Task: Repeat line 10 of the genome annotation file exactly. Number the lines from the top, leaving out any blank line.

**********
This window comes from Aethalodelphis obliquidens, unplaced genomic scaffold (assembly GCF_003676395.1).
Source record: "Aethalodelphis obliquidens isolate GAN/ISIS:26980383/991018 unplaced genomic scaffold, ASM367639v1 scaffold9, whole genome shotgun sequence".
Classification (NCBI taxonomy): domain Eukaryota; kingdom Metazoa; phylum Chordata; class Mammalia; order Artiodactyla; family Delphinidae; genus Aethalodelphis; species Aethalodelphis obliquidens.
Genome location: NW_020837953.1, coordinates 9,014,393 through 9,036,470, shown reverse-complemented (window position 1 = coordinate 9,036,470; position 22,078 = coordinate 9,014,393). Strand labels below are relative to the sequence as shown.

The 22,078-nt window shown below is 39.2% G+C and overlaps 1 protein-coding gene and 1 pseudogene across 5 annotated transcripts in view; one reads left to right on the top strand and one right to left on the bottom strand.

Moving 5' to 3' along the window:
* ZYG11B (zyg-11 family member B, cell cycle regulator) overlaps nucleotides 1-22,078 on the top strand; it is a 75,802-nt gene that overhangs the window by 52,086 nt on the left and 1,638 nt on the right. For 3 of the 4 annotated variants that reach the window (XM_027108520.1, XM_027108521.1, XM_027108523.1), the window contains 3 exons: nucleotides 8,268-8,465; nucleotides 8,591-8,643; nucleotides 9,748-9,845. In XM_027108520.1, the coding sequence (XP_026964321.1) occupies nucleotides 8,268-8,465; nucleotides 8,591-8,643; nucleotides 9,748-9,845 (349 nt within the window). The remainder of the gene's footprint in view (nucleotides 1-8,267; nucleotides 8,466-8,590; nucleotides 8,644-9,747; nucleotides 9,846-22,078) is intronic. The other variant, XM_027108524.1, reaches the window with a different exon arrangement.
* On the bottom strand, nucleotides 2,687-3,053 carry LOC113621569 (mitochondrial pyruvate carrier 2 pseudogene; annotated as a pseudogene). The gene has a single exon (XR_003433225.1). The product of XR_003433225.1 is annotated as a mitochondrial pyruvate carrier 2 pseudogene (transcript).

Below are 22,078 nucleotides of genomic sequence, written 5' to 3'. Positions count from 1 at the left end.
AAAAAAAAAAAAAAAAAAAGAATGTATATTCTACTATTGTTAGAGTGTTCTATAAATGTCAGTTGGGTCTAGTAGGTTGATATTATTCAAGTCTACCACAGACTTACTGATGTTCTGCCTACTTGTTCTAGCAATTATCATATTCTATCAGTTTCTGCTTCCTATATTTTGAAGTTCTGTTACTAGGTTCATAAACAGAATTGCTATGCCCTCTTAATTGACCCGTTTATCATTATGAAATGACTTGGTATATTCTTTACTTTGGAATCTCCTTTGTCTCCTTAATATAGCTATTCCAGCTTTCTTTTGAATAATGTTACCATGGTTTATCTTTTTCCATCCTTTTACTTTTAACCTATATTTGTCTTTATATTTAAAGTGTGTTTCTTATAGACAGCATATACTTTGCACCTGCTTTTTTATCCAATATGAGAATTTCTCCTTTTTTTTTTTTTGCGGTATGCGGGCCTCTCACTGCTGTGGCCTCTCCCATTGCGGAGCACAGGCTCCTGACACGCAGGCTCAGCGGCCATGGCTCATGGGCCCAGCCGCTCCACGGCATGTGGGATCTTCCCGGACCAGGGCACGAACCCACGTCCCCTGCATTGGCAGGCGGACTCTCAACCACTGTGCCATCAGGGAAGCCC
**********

AAAAAAAAAAAAAAAAAAAGAATGTATATTCTACTATTGTTAGAGTGTTCTATAAATGTCAGTTGGGTCTAGTAGGTTGATATTATTCAAGTCTACCACAGACTTACTGATGTTCTGCCTACTTGTTCTAGCAATTATCATATTCTATCAGTTTCTGCTTCCTATATTTTGAAGTTCTGTTACTAGGTTCATAAACAGAATTGCTATGCCCTCTTAATTGACCCGTTTATCATTATGAAATGACTTGGTATATTCTTTACTTTGGAATCTCCTTTGTCTCCTTAATATAGCTATTCCAGCTTTCTTTTGAATAATGTTACCATGGTTTATCTTTTTCCATCCTTTTACTTTTAACCTATATTTGTCTTTATATTTAAAGTGTGTTTCTTATAGACAGCATATACTTTGCACCTGCTTTTTTATCCAATATGAGAATTTCTCCTTTTTTTTTTTTTGCGGTATGCGGGCCTCTCACTGCTGTGGCCTCTCCCATTGCGGAGCACAGGCTCCTGACACGCAGGCTCAGCGGCCATGGCTCATGGGCCCAGCCGCTCCACGGCATGTGGGATCTTCCCGGACCAGGGCACGAACCCACGTCCCCTGCATTGGCAGGCGGACTCTCAACCACTGTGCCATCAGGGAAGCCC